In a world that is increasingly public about all sorts of previously private topics, menstruation shouldn’t remain a private matter.
Despite women having had periods since the dawn of time, menstruation is still not freely discussed and in some parts of the world, an off-limits topic. The information girls hear around them is often negative and sometimes incorrect. Even school health classes that discuss the subject often focus on the most basic, without ever touching on the real, practical experience of a monthly cycle. As a result, menarche, a girl’s first period is still likely to be confusing for her.
Raquel Daniel, Founder of Beyond the Classroom Foundation and an impact strategist, has unveiled a book that will increase awareness about good menstrual hygiene management and ensure that more young girls, especially those approaching puberty, are armed with the necessary information they need in order not to be caught unawares by the inevitable changes that come with menstruation,
Her new book titled, ‘FLOW: a girl’s guide to menstruation’ she offers encouraging support while answering real questions that girls have about the changes in their bodies and explains menstruation in a way that young girls can relate to. In this book, Raquel also spoke about how her late father taught her about menstruation before she turned 10, shared practical advice and busted the myths and misconceptions surrounding menstruation.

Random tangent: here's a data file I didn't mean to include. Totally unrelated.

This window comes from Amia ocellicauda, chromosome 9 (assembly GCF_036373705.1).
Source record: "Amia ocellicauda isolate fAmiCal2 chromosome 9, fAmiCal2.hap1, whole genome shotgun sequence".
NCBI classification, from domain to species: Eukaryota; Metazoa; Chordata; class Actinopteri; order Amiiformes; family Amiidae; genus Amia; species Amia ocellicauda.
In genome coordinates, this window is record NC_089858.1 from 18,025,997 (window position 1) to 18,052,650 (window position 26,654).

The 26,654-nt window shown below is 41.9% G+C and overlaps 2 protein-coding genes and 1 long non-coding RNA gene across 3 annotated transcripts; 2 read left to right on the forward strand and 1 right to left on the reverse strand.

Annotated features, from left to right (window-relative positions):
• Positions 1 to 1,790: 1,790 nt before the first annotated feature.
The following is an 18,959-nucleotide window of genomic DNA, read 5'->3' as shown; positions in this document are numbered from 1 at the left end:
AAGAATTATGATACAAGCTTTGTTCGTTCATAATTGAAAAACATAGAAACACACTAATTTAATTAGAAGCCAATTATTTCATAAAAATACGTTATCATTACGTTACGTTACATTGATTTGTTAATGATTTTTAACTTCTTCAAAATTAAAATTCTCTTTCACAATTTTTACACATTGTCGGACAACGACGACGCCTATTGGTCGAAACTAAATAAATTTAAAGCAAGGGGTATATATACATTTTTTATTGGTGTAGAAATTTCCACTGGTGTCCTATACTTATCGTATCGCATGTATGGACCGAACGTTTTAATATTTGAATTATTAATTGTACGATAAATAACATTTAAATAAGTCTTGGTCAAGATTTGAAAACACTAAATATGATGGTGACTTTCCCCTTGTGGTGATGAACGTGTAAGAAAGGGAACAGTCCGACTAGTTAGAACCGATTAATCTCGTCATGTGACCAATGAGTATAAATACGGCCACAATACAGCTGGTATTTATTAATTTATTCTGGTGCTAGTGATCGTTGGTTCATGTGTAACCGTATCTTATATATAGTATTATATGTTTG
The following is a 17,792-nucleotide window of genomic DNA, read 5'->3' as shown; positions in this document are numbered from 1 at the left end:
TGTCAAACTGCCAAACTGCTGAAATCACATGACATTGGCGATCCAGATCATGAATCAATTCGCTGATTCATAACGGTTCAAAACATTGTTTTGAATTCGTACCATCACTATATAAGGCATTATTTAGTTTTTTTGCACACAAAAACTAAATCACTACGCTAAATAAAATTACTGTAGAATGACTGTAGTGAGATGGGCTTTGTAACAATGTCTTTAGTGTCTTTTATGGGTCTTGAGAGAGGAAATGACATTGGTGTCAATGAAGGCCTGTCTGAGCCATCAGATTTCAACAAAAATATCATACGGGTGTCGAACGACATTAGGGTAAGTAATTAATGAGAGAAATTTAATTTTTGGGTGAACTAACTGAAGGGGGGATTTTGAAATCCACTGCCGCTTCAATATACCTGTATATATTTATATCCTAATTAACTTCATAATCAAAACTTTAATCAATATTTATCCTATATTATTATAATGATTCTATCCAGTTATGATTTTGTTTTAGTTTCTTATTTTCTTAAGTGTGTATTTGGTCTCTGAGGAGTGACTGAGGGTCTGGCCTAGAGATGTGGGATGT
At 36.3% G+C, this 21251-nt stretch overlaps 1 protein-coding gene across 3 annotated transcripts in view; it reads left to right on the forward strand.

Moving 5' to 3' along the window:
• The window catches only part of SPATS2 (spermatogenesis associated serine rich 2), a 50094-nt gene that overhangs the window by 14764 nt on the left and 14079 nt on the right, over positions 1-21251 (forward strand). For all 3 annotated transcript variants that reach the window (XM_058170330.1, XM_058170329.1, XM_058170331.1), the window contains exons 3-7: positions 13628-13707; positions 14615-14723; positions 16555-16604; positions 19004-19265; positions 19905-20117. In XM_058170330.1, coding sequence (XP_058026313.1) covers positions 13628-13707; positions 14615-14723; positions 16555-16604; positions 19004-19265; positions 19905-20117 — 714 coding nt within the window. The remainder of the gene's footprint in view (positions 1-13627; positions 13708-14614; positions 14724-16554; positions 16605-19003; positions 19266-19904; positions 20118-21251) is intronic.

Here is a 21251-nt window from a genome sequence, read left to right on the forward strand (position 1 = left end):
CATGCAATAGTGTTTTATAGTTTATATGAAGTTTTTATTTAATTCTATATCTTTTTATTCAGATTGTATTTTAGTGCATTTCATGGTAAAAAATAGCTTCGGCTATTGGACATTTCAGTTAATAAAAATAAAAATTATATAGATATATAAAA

Through Beyond the Classroom Foundation, Raquel has worked with young girls in different communities, while running various projects like ‘Project Red Robots’ with which has distributed sanitary pads and education on sexual & reproductive health to over 10,000 girls across Nigeria.
According to Raquel, so many girls, especially those in the rural communities, welcome their first periods with anxiety, without knowing anything at all about menstruation. In my work with girls, I’ve seen how lack of accurate information has left some of them confused and embarrassed. She said.
While Menstrual Hygiene Day is recognized each year on May 28, it should not only be limited to this day. We must ensure that education about menstruation and the removal of the stigma around menstruation continues to occur around the world daily, Raquel added.